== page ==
In spring 2007, researchers asked 2,020 adults ages 18 and older for their views on employment options for parents. Of the women surveyed who are currently employed and have children ages 17 and under, just 21% characterized working full-time as the ideal situation, compared with 32% in a similar survey conducted in 1997. Results showed that, in 2007, 60% of working mothers would prefer to be working part time, up from 48% in 1997. Meanwhile, the percentage of working mothers who would rather stay home with their children was found to be roughly the same in 1997 and 2007, at around one-fifth.
The most recent survey also revealed a similar shift in preference among at-home women with minor children: 16% of this group said they would like to be working full-time, down from 24% in 1997. While 48% of the stay-at-home mothers polled in 2007 characterized not working outside the home as their ideal situation, up from 39% in 1997, 37% said they would prefer to be working part-time, compared with 33% in 1997.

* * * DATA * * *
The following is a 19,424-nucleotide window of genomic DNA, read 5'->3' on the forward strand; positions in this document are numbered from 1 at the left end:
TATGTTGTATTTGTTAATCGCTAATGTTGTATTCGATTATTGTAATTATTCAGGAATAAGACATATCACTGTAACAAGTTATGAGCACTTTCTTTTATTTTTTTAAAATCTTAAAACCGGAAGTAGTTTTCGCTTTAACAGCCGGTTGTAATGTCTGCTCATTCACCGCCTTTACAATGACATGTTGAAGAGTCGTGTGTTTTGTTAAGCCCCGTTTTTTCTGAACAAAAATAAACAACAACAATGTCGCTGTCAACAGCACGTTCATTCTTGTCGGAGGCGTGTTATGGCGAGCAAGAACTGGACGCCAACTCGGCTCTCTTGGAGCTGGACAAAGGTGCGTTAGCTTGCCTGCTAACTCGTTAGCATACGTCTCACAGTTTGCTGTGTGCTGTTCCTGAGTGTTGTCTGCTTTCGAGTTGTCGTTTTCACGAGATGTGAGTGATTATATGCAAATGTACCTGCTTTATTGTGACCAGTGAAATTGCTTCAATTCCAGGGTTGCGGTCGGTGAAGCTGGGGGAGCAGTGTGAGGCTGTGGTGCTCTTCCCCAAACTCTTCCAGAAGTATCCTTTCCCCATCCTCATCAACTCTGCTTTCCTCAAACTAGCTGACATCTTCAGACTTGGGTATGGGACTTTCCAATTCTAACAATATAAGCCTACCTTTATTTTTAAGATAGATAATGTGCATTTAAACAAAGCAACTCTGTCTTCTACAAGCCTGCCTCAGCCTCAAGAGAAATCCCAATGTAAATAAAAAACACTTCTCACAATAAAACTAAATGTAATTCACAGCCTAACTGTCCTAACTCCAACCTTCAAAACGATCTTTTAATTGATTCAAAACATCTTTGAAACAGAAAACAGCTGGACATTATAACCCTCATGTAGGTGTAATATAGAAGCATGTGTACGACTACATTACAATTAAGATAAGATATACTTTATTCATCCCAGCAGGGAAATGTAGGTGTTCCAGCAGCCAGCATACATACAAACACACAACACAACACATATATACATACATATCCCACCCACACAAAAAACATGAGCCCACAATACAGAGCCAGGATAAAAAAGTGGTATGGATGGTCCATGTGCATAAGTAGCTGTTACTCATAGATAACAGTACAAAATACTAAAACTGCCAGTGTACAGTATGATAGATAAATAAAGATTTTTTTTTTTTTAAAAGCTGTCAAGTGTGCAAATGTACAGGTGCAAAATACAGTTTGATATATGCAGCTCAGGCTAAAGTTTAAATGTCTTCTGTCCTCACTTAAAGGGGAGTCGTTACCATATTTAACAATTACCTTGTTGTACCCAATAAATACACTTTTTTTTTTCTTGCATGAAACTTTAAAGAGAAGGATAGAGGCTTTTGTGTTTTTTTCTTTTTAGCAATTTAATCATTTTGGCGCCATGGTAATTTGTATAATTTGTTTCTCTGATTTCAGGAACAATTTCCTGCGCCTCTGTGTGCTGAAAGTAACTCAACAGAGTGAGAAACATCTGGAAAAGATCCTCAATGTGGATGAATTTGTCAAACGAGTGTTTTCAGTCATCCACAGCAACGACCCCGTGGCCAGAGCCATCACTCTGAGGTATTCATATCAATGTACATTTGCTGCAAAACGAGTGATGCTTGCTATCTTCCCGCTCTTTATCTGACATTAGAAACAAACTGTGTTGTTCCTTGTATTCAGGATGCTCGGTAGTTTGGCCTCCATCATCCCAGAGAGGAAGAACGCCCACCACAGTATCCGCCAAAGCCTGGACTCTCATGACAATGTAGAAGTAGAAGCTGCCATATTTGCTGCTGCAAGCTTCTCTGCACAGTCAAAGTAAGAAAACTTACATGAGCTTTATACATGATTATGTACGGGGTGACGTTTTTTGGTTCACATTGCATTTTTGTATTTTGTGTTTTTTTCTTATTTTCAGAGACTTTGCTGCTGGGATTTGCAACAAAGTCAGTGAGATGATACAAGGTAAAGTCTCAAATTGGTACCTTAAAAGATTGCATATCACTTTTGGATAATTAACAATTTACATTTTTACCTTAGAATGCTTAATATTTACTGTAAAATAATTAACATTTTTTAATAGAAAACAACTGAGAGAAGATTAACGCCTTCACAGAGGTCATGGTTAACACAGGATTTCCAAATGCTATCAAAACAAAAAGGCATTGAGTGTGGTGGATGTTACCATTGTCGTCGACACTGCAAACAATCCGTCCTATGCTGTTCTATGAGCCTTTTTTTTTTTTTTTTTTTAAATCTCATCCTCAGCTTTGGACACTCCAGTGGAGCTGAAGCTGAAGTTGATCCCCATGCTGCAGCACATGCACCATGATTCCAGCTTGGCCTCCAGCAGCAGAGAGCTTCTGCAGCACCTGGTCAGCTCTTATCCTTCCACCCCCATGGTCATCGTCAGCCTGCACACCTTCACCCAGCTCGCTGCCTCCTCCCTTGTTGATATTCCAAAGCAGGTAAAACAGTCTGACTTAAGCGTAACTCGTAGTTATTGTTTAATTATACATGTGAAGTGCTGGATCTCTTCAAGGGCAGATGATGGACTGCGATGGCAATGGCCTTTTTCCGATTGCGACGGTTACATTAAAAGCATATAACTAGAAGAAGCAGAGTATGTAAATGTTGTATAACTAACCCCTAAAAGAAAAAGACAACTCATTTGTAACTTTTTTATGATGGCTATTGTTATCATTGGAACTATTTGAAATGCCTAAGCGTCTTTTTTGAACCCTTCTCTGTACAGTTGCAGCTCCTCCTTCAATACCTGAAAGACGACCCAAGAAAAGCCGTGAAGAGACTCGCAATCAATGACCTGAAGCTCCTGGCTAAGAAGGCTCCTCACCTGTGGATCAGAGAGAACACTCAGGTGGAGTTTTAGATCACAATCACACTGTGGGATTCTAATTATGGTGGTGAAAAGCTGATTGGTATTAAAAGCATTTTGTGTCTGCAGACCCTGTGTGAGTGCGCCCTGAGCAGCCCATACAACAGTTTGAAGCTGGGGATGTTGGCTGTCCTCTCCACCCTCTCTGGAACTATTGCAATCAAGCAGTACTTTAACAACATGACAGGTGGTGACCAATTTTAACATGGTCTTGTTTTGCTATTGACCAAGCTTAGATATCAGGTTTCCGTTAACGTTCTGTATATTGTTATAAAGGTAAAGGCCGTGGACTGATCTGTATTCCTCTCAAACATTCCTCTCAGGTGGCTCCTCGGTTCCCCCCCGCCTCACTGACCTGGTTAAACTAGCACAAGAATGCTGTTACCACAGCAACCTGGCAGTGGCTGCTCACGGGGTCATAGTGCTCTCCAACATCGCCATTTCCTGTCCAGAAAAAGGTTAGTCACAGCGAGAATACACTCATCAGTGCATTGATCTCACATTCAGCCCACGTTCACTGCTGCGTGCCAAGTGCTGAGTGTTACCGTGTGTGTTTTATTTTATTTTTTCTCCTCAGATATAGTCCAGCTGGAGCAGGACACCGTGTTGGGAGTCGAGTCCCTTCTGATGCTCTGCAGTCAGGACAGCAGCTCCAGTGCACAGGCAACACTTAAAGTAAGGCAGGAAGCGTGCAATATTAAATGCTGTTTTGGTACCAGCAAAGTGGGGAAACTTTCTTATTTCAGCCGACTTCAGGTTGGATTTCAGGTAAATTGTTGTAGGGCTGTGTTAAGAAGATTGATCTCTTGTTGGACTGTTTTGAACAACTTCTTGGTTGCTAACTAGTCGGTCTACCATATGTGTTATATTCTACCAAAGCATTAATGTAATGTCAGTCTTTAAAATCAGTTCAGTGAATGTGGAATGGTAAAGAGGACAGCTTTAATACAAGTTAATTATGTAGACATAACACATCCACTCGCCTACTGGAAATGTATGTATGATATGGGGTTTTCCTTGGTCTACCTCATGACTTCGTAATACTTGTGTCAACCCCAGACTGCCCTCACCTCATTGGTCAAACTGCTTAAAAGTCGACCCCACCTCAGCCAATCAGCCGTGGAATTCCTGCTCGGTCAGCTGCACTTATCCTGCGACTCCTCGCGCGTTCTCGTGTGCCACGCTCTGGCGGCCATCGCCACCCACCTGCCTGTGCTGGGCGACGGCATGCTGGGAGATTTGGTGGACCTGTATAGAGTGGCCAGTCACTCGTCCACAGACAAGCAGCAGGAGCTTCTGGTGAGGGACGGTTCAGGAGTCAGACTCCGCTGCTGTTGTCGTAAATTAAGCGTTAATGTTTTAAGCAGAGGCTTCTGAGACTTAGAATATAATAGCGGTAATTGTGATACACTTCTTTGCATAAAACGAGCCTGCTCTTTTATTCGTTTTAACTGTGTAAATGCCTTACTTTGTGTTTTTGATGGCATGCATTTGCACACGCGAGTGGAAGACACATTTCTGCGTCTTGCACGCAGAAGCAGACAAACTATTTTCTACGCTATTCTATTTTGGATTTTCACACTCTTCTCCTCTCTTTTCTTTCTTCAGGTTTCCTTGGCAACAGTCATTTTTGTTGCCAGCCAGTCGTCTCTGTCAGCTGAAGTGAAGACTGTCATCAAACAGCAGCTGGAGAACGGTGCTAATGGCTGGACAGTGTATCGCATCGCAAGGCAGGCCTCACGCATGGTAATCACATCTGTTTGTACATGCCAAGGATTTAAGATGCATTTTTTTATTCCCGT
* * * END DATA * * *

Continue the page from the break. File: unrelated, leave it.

Broken down by demographic groups, views on the question of which situation is ideal for women of minor children were found to vary little by income or education level. While the survey showed that married women are somewhat more likely than unmarried women to consider staying at home or part-time employment to be the ideal arrangement, results also indicated that, compared with a decade a ago, a significantly larger percentage of both unmarried women with minor children and mothers of preschool children prefer part-time to full-time work.
There appears to be a large gap between women’s preferred work situations and the types of positions they currently hold, researchers observed: While 60% of employed mothers would like a part-time job, figures from the U.S. Bureau of Labor Statistics indicate that just under one-quarter of employed mothers actually work part time.
Of all the mothers surveyed, both employed and unemployed, 20% prefer working full-time, 50% would rather work part-time, and 29% would prefer not to work at all. These priorities are not, however, shared by the fathers surveyed: When asked which situation they would consider ideal, 72% chose full-time employment; 12%, part-time employment; and 16%, staying at home with the kids.
New Jersey Employee Benefits Consulting | New Jersey HSA | Small Business Health Insurance
Group Medical Insurance | Employee Benefits | Services | Request A Quote | Newsletter
Meet The Principals | About Us | Directions | Site Map | Goodliffe Home